• Putin: Russia and its allies in the OPEC+ oil producer group want a stable oil market without any shock spikes in prices

It is “quite possible” that the WTI Crude oil prices reach $100 per barrel in light of growing global demand for energy commodities, Russian President Vladimir Putin said on a CNBC panel at the Russian Energy Week on Wednesday.

Asked by CNBC’s Hadley Gamble whether the U.S. benchmark could hit $100 a barrel, Putin replied “That is quite possible.”

However, Russia and its allies in the OPEC+ oil producer group want a stable oil market without any shock spikes in prices, Putin said.

“Russia and our partners and OPEC + group, I would say we are doing everything possible to make sure the oil market stabilizes,” Putin said, according to a translation.

“We are trying not to allow any shock peaks in prices. We certainly do not want to have that — it is not in our interests,” the Russian president added.

The OPEC+ group decided last week to stick to their planned 400,000 barrels per day (bpd) increase in collective production in November, despite calls from oil importing nations to add more supply and despite an expected additional demand from a gas-to-oil switch due to record high natural gas prices in Europe and Asia.

Oil prices could hit $100 in case of a colder winter, some analysts and investment banks have said in recent weeks. Record-high natural gas prices are forcing some utilities to switch to oil derivatives instead, boosting demand for crude.

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The Energy Transition Will Take Decades Not Years

The Energy Transition Will Take Decades Not Years

  • With natural gas, coal, and oil prices all soaring this summer, it is clear that a successful energy transition will take decades not years
  • Some energy transition proponents may have confused Covid energy demand destruction with a change in consumer behavior
  • The truth is that an energy transition can only occur when clean energy can be provided both cheaply and reliably

This year’s global demand for all three fossil fuels has sent a message to overly enthusiastic proponents of the energy transition – hold your horses.

Those who predicted last year the demise of oil, gas, and coal after the pandemic and those who said that peak oil demand was already behind us because lasting changes in consumer behavior would reduce the use of crude are now facing reality.

Global oil demand is just a few months away from reaching pre-pandemic levels, while natural gas and coal demand have already exceeded the 2019 volumes.

Sure, international airline travel is still struggling because of COVID-related travel restrictions in place in many countries. But economies are bouncing back, industries are growing, and the world needs a lot of energy, once again.

Fossil Fuels Support Economic Growth

And fossil fuels continue to supply most of that energy and will do so for years to come. Last year’s slump in fossil fuel consumption is being erased, and those who expected oil, gas, and coal demand to never return to pre-COVID levels now know they were wrong.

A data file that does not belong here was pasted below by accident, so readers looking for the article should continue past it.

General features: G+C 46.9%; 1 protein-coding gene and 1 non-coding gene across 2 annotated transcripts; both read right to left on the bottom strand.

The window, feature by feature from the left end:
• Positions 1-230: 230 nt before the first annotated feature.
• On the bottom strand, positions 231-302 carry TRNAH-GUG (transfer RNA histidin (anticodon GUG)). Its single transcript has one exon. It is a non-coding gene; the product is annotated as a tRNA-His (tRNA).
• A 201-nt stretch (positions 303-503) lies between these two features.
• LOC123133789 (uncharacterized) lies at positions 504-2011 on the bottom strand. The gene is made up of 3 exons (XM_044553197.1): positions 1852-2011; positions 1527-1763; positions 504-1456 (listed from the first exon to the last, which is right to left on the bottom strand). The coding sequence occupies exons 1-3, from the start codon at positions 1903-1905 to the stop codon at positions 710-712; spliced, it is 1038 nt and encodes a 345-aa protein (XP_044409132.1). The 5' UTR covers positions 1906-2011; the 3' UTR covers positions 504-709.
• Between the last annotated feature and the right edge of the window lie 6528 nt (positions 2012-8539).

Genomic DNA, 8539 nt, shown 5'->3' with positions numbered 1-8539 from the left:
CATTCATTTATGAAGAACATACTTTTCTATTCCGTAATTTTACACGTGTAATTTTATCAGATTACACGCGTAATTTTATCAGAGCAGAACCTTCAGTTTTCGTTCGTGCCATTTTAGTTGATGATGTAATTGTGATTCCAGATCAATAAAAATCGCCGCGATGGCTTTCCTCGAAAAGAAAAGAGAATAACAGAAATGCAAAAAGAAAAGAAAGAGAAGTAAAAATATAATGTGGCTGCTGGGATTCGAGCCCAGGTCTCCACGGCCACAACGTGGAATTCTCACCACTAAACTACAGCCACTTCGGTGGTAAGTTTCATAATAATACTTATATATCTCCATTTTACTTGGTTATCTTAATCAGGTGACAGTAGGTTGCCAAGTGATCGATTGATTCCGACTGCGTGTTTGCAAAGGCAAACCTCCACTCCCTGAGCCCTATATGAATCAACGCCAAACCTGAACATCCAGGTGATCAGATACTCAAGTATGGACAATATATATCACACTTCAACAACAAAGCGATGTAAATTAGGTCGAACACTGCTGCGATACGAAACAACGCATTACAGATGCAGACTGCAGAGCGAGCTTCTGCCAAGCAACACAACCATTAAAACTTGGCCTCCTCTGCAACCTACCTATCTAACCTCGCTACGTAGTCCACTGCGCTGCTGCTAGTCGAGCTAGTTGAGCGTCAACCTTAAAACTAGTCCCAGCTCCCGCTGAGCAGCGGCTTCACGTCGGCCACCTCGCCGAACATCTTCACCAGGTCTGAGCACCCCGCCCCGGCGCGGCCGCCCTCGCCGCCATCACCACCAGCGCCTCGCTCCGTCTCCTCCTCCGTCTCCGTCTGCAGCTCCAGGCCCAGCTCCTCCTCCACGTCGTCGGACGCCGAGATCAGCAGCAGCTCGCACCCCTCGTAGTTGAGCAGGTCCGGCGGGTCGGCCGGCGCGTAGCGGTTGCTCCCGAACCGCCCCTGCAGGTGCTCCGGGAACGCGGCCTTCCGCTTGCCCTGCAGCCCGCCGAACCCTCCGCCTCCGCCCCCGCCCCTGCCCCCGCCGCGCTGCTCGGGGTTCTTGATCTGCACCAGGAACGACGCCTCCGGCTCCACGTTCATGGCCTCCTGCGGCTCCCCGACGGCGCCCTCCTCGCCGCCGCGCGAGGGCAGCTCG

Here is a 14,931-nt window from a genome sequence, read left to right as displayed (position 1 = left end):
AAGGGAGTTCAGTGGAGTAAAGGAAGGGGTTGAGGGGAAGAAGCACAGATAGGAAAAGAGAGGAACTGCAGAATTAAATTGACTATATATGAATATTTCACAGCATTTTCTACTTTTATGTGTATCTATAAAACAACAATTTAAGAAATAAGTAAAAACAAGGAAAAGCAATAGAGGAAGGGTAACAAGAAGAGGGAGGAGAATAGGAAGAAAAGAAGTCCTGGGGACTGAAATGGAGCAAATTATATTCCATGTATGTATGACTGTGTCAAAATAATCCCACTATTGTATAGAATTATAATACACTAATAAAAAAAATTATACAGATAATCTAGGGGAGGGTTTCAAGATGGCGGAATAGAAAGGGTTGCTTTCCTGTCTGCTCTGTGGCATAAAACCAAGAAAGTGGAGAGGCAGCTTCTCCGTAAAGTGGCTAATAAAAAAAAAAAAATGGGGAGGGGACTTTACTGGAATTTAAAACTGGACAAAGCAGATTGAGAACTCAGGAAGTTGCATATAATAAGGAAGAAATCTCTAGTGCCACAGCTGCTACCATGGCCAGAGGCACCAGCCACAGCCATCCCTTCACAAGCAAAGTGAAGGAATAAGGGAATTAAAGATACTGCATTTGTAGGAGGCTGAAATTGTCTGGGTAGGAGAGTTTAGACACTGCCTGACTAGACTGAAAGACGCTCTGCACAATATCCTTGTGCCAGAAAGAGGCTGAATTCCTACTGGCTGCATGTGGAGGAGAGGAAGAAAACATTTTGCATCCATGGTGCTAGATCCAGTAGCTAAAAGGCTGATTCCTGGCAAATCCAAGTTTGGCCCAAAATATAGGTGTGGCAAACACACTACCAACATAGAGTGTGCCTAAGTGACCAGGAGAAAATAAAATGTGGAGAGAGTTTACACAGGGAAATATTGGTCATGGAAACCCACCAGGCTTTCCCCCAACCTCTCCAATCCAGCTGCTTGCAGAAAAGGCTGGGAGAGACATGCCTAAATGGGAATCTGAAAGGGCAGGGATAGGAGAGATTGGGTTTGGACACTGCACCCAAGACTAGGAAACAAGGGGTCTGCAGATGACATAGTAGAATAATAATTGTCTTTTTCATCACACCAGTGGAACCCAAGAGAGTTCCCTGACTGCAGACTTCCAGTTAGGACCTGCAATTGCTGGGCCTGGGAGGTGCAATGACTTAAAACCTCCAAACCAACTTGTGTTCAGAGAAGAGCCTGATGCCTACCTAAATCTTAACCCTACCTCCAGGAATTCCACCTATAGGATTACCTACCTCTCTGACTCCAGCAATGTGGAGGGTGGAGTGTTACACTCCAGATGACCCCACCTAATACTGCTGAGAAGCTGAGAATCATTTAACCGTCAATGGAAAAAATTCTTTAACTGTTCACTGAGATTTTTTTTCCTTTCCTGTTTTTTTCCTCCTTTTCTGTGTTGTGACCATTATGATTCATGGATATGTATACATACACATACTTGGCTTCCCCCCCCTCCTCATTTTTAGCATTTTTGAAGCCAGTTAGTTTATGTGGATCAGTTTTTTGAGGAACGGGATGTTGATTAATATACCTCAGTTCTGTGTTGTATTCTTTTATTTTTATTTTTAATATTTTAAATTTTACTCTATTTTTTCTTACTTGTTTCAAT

Also wrong were all those who hoped the ‘build back greener’ policies that governments pledged last year would suddenly lead to solar, wind, biofuels, sustainable aviation fuels, and hydrogen displacing fossil fuel-generated energy overnight.

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Skyrocketing Energy Prices Could Cripple Europe’s Economy

Skyrocketing Energy Prices Could Cripple Europe’s Economy

Surging energy prices in Europe are hurting more than just consumers. The price spikes have started to hit industrial activities, threatening to deal a blow to the post-COVID recovery in European economies with a triple whammy of reduced consumer purchasing power, lower industrial production, and higher operating costs.

Giant European firms, from chemicals and mining to the food sector, say sky-high gas and electricity prices are hitting their profit margins and forcing some of them to curtail operations.

Some factories have shut down because of record natural gas prices. More idling of industrial activity across Europe is likely in the coming weeks, analysts say.

Meanwhile, the record European natural gas prices are sending Asian spot prices of liquefied natural gas (LNG) to record levels for this time of the year—between peak summer demand and ahead of the winter heating season.

Europe’s tight gas market, low wind speeds, abnormally low gas inventories, and record carbon prices have combined in recent weeks to send benchmark gas prices on the continent and power prices in the largest economies to record highs. Almost daily, gas and power prices in Europe surge to fresh records, putting pressure on governments as consumers protest against soaring power bills.

It’s not only consumers that struggle with the record energy prices. Industries are starting to feel the heat, too.

CF Industries, a manufacturer of hydrogen and nitrogen products, said this week it was halting operations at both its Billingham and Ince manufacturing complexes in the UK due to high natural gas prices.

“The Company does not have an estimate for when production will resume at the facilities,” CF Industries said.

Norway-based Yara, one of the world’s top ammonia producers, is curtailing production due to the record-high gas prices.

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Why Norway Won’t Give Up On Oil & Gas

Why Norway Won’t Give Up On Oil & Gas

Norway doesn’t have any second thoughts about oil exploration and investment in light of the International Energy Agency’s (IEA) report suggesting that no new fossil fuel exploration would be needed for a net-zero world.